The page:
Arsenal player Kelly Smith, who will speak at the Host Cities event, discusses how the game of women’s football should be improved, and why a Chinese audience proved so surprising
Kelly Smith is a forward with Arsenal Ladies who has played with the Women's United Soccer Association (WUSA) franchise in the US, as well as Women's Professional Soccer (WPS). She has accumulated over 100 caps for the England women's national football team since making her debut in 1995, is England's record goalscorer with 46 goals, and played for Great Britain at the 2012 London Olympics.
Vision: How do you think women’s football has changed since you’ve been in the game?
Kelly Smith: I started playing when I was six years old, and from then until now, the game has evolved so much. Back then, I never thought I would get paid to do what I do. But, I left England to go to school in America and pursue my dream, as the sport was developing quicker and faster over there.
It’s more equal for females in general to play sport in America, I feel. They have something called Title IX (a comprehensive federal law that prohibits discrimination on the basis of sex in any federally funded education program or activity), and that means there is equal funding for men and women’s sport in college. And when the US Women’s football team won the ‘99 World Cup, the sport really took off over there. They formed their own professional league, WUSA, which I was lucky enough to play in.
Now, the leagues across the board – Holland, Germany, UK, USA, are strong. In England, Arsenal players are pretty much full time athletes – they can train every day and have access to the top training facilities. The sport is in a far stronger position now, especially as England gained a bronze medal in the World Cup (a score that meant the country did better than any national side – of either gender –at a World Cup since 1966).
Now BT cover the games, the BBC screens the England game, and it’s more accessible to the fans.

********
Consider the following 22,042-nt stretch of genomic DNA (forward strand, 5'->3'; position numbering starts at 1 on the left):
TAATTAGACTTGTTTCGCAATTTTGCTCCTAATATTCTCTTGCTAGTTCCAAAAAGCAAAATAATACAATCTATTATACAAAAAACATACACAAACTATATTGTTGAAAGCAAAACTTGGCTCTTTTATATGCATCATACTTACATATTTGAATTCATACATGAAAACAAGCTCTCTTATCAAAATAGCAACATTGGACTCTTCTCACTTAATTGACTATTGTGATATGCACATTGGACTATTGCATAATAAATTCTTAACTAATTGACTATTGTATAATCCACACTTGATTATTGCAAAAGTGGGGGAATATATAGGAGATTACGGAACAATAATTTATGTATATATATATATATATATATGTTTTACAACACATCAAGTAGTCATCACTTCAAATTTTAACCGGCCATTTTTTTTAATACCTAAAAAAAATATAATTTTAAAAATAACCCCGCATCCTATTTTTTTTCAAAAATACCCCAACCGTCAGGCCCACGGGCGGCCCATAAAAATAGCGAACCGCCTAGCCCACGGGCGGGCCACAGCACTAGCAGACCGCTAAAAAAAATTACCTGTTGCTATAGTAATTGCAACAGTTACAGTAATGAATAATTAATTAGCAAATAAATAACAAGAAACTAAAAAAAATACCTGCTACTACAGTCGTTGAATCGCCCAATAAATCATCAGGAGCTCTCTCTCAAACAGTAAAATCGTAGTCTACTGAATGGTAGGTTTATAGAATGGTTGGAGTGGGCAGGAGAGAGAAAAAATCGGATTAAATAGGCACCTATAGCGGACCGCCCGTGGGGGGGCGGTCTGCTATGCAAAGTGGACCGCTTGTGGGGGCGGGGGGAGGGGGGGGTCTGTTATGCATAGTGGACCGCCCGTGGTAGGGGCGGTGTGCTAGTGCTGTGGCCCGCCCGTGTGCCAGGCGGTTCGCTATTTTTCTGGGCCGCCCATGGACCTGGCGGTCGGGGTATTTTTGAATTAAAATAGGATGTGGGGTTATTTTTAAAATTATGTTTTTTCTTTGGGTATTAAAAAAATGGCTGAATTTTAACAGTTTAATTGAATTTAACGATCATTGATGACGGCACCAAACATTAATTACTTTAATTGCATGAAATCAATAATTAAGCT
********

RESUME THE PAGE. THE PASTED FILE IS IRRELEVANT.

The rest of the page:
V: How can the game be further improved?
KS: We need other clubs to support the women’s game. Arsenal has been the traditional team that has been successful because the men’s club has supported them for 20 years. Manchester United and Chelsea in the UK are doing the same, but the lower teams are struggling because there aren’t enough finances to go around.
V: How have you found the move from player to coach?
KS: I’ve been a coach for the last three years, and playing at the same time. That was a bit tricky in and of itself, because some of the players I was coaching were my age, and I wasn’t used to not training every day. I’ve really tried to give younger players coming through in the professional clubs with tips and experiences that I’ve had in my career. It’s been really rewarding.
I try and make the sessions fun when I take them. Obviously I have a strategy of what to focus on, but at the end of the day they’re professionals and they want to work hard, but have fun while they’re doing it.
V: What are your feelings on football being hosted in places that you wouldn’t normally be associated with the sport?
KS: I think it’s a great idea. Some players are not happy playing in different temperatures than they’re used to, for example, but I think you have to make football a global brand. It’s a people sport, and as much as you can get people engaged with it whether it’s watching it or playing – it’s a great sport to be involved in. Personally, I thoroughly enjoyed my playing career as I got to travel to countries I never normally would have done.
When we went to China to play in the World Cup, for example, we had attendances that shocked me. In 2007, women’s football was just taking off internationally for England, but we were playing in packed out stadiums of 30-40,000 people. That was a surprise as I had normally associated China with basketball, but the fact that we had tens of thousands of people watching – from schoolkids to the general public – there’s no better feeling.
Kelly Smith will be speaking at the Host Cities event in Dubai from 18-19 November